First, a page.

“On The Bridge” captures this transition best. Initially Diffenthal clashes his chaffed vocals against gnarly, grunge-indebted guitars, before they give way to woozy synths, bandmate Lauren Dowling entering the frame with erudite vocals that have you picturing tan shag rugs and woodburning fires. Their soundscapes are hoppy, characterised by a near ever-present verve. The psychedelic keys and wistful guitars of ‘Super Market’ make for a stark contrast to Diffenthal’s despair at faceless supermarkets swallowing up childhood memories born on bowling greens, village parks – “They’re flattening out the past and constructing a supermarket”. 

Diffenthal invites us for a drive in his Škoda Fabia on ‘Melancholic Car Journey’ parts I and II. Mirroring the title, the instrumentation is sombre and rueful, Diffenthal’s voice infusing calm and guidance unlike the recklessness it imbues on other tracks. Together these yarns break the wave in its tracks, their melancholy giving you one final reprieve before sweeping you up in the tide of adventure and folly once more.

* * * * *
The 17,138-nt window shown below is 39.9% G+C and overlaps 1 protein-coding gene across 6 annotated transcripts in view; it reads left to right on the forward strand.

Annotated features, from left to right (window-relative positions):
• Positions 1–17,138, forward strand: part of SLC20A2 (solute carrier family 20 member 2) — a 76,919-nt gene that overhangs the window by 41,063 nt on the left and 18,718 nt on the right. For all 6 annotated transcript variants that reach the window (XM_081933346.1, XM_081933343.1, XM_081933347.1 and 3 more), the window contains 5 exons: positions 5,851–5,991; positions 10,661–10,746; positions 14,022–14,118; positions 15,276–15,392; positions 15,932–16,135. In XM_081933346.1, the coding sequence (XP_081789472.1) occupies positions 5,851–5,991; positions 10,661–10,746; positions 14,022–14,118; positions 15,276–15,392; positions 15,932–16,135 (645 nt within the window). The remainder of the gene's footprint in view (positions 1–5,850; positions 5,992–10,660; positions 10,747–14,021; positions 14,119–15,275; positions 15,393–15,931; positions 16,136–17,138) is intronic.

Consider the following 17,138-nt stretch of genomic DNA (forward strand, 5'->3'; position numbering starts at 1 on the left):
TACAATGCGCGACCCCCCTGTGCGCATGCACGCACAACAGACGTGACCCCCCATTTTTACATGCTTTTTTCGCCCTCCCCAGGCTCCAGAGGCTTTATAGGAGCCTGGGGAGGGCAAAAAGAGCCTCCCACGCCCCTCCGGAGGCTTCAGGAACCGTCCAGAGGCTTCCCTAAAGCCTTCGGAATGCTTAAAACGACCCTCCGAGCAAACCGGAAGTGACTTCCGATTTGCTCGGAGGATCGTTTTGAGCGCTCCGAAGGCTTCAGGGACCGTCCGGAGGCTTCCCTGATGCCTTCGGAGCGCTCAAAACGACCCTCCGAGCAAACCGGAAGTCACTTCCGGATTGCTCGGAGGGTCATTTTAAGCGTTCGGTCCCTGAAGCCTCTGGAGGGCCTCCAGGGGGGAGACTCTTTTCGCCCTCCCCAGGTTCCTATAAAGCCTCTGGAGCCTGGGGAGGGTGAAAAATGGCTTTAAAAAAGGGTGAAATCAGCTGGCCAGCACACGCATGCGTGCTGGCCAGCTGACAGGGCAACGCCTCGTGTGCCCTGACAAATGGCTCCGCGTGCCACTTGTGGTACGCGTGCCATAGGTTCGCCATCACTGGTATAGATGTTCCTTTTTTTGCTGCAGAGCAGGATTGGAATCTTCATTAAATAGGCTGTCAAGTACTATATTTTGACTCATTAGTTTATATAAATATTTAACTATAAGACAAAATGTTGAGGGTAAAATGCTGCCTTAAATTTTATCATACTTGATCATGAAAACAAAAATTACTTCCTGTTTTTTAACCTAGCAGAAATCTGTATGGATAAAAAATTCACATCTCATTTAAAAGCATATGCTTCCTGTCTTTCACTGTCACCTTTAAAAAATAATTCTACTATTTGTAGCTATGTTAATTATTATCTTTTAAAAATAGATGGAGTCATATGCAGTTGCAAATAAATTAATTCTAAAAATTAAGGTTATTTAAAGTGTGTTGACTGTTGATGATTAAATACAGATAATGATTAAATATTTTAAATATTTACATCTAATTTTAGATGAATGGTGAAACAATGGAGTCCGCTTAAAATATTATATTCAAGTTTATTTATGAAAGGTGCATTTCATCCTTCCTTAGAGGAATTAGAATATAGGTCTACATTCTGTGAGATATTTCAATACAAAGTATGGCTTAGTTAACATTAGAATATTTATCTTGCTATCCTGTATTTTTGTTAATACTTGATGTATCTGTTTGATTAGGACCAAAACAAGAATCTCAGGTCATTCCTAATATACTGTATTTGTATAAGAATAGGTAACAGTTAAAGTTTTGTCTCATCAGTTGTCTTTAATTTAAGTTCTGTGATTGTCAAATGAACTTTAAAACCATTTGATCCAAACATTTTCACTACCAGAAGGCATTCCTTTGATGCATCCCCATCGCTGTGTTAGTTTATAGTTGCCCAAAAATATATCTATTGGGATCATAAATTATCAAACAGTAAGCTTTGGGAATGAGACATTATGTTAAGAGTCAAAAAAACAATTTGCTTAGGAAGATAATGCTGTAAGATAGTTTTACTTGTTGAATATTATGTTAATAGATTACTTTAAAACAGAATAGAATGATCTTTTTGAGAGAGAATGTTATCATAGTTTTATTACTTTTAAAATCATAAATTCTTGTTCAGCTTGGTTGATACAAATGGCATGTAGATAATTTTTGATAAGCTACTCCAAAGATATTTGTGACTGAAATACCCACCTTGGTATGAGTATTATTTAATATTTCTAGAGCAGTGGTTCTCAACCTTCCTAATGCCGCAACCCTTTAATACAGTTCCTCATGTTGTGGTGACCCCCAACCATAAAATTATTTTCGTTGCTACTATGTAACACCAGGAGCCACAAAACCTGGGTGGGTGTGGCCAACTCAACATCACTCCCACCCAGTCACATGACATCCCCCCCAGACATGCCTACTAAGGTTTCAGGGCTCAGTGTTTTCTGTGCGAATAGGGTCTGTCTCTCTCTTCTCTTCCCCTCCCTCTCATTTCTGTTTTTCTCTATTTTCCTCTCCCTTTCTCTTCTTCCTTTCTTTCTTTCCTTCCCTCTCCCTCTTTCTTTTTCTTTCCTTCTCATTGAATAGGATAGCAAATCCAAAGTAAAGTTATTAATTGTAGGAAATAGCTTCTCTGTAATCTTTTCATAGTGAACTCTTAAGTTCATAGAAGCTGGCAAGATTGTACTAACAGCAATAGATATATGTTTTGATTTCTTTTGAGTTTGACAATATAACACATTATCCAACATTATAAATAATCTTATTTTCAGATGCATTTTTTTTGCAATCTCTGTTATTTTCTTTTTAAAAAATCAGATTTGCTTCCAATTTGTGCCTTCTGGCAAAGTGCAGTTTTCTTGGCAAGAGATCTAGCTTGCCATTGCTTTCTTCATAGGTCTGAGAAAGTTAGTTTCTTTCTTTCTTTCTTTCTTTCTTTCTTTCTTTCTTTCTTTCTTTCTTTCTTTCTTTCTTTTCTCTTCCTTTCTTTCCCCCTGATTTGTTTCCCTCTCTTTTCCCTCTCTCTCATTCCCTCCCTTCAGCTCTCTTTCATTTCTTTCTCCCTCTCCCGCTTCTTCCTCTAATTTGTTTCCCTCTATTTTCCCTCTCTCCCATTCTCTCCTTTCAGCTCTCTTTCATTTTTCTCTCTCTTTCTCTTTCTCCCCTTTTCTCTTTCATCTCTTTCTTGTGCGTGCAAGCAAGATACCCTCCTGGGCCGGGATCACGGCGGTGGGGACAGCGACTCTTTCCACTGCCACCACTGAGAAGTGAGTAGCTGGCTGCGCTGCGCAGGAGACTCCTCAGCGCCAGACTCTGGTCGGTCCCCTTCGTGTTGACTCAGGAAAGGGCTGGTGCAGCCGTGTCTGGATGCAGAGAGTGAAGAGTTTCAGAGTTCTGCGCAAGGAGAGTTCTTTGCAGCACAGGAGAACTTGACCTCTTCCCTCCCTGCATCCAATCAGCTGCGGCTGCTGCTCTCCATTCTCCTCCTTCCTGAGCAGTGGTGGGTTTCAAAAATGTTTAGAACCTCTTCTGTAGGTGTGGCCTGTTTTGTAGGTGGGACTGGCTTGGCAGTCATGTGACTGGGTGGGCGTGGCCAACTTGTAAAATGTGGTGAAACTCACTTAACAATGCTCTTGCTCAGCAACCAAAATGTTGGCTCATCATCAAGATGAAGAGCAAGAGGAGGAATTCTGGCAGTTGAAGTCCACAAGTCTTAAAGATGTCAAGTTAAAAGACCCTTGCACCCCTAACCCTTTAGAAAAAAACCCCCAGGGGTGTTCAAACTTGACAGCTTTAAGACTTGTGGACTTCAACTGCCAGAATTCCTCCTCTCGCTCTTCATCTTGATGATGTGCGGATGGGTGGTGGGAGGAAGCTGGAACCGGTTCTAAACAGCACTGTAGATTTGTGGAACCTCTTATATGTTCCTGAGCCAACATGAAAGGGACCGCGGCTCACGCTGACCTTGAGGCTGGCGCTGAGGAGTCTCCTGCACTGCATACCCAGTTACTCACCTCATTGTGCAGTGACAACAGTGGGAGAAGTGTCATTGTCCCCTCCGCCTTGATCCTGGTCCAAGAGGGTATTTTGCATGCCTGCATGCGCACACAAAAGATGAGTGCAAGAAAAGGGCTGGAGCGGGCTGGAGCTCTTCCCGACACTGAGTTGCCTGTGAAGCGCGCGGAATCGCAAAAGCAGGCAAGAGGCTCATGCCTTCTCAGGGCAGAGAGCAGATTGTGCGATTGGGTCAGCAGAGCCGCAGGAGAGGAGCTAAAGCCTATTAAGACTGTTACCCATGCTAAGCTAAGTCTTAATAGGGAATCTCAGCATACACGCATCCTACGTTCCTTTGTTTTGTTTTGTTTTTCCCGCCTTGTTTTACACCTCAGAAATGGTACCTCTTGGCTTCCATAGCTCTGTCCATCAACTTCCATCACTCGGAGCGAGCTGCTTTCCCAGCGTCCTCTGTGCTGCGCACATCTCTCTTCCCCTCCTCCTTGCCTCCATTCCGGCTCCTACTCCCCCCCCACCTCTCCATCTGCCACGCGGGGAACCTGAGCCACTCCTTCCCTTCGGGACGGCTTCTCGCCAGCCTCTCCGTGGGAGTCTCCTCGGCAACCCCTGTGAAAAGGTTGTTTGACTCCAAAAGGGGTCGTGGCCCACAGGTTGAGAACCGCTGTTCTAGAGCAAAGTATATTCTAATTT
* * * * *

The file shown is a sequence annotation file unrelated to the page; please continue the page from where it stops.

An accompanying zine that comes with the record finds Diffenthal writing a letter to his house cat Peggy. Within it he tells her of Bingo Records, a label set on the top of Sheffield’s Spital Hill. According to Diffenthal, Bingo requires more than just a strong set of demos, they require ‘a display of extreme sporting talent’. Bingo challenge you to surf to the top of Spital Hill, promising to “etch the grooves one carves into the concrete waves of Spital Hill into a plastic playable disc if one can successfully surf all the way to the top”. 

Album closer ‘Goodbye Wave’ marks the moment they reach the summit, Diffenthal and Dowling knocking their flag into the brawny concrete. This is not a road they’ve travelled alone though, a tailwind carries their listeners on to the peak with them. Having successfully overcome Bingo’s ‘Spital Hill Surfing Challenge’, they invite us to join in a communal singalong – “Good / goodbye wave / I’m glad that you came / the ride it was great”, we shout as the sun sets on the steel city below. 

‘Here Comes The Wave’ is out Friday April 10 on Bingo Records

Album of the Week: Anna Burch – If You’re Dreaming